How to quickly mount partitions when the need arises? A small AppleScript to help you out.

The need

No good comes without little drawbacks. When I swapped ODD with HDD, I noticed that it was quite a bit noisier than SSD and even compared to similar MBP with HDD in original bay (probably because ODD bay has a slot that lets noise out easily). So, now I tend to eject the secondary disk when I don’t need it, so my Mac can spin it down. All nice and dandy, but reattaching it when needed was a bit tedious.

The Script

set partList to {"Meedia", "BOOTCAMP"}
choose from list partList with prompt "Choose partitions" with multiple selections allowed
if result is not equal to false then
	repeat with part in result
		do shell script "diskutil mount " & part
		display dialog "Volume " & part & " mounted"
	end repeat
end if

This script asks for which of the partitions to mount and then iterates with diskutil through the selection.


You can copy-paste the above script to AppleScript Editor and adjust it to your needs, or you can download this as a ready to use application.



Installing Windows 7 on MacBook Pro without SuperDrive

Right after I swapped my SuperDrive to second internal HDD I was graving to move my 20 GB Boot Camp partition to the other drive and make it bigger, so that I don’t have to carry another USB disk for my games.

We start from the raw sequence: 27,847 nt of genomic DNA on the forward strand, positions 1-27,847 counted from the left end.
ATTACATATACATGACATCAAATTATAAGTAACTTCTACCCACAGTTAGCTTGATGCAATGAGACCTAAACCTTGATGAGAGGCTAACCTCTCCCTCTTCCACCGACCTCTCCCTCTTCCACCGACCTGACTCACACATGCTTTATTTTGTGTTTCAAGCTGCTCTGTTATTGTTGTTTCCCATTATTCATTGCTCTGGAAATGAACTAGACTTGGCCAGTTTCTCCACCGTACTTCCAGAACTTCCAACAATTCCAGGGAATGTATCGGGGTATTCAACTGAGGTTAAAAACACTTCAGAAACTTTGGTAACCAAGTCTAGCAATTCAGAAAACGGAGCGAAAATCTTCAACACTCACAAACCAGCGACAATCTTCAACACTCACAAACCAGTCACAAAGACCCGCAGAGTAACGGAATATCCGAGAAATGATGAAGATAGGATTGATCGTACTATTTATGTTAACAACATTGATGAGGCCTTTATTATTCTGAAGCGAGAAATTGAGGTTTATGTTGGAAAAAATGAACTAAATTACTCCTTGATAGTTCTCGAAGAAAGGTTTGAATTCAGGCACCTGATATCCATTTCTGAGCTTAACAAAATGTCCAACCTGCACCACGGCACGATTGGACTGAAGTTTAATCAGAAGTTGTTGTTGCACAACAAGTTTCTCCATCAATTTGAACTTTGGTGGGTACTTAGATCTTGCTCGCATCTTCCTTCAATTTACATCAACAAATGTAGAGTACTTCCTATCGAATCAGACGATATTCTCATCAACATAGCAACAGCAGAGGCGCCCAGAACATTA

UPDATE: From the comments it seems that on Mountain Lion 10.8.2 you do NEED rEFIt for the Windows partition to be visible in Boot Menu.

UPDATE 2: I have confirmed lately that the official Boot Camp Assistant method does work on MacBook Pro Retina (Mid 2012) with OS X 10.8.2 (12C3012) on it. So if your Mac came without SuperDrive from the Factory, try the official method first.

UPDATE 3: @Jorge_Rui posted excellent step-by-step instructions down in the comments on how he got it working. Take a look.

What didn’t work

You can skip to Success Story if you are not curious. Also, YMMV, so if my method does not work, you can try one of these and see if you have success with them.

USB-booting installer

Boot Camp Assistant warning that I need optical drive

First I tried to fake Boot Camp Assistant to create bootable USB stick, but that did not boot for some reason. Also, booting from USB-DVD did not work. Then I used Virtual Box to fully install Windows on physical partition and that did not show up in the boot menu either. With all of these options I also combined rEFIt to no avail.

EFI, rEFIt and File Vault 2

Intel Macs have been using EFI instead of BIOS for booting up the system since the beginning. If Boot Camp dual-booting is not enough for you, there is the rEFIt alternative boot manager that gives you more power over boot options. But it turns out that although rEFIt installs without any complaints, it fails to load from File Vault 2 encrypted partition, which is understandable as I haven’t yet provided my passkey.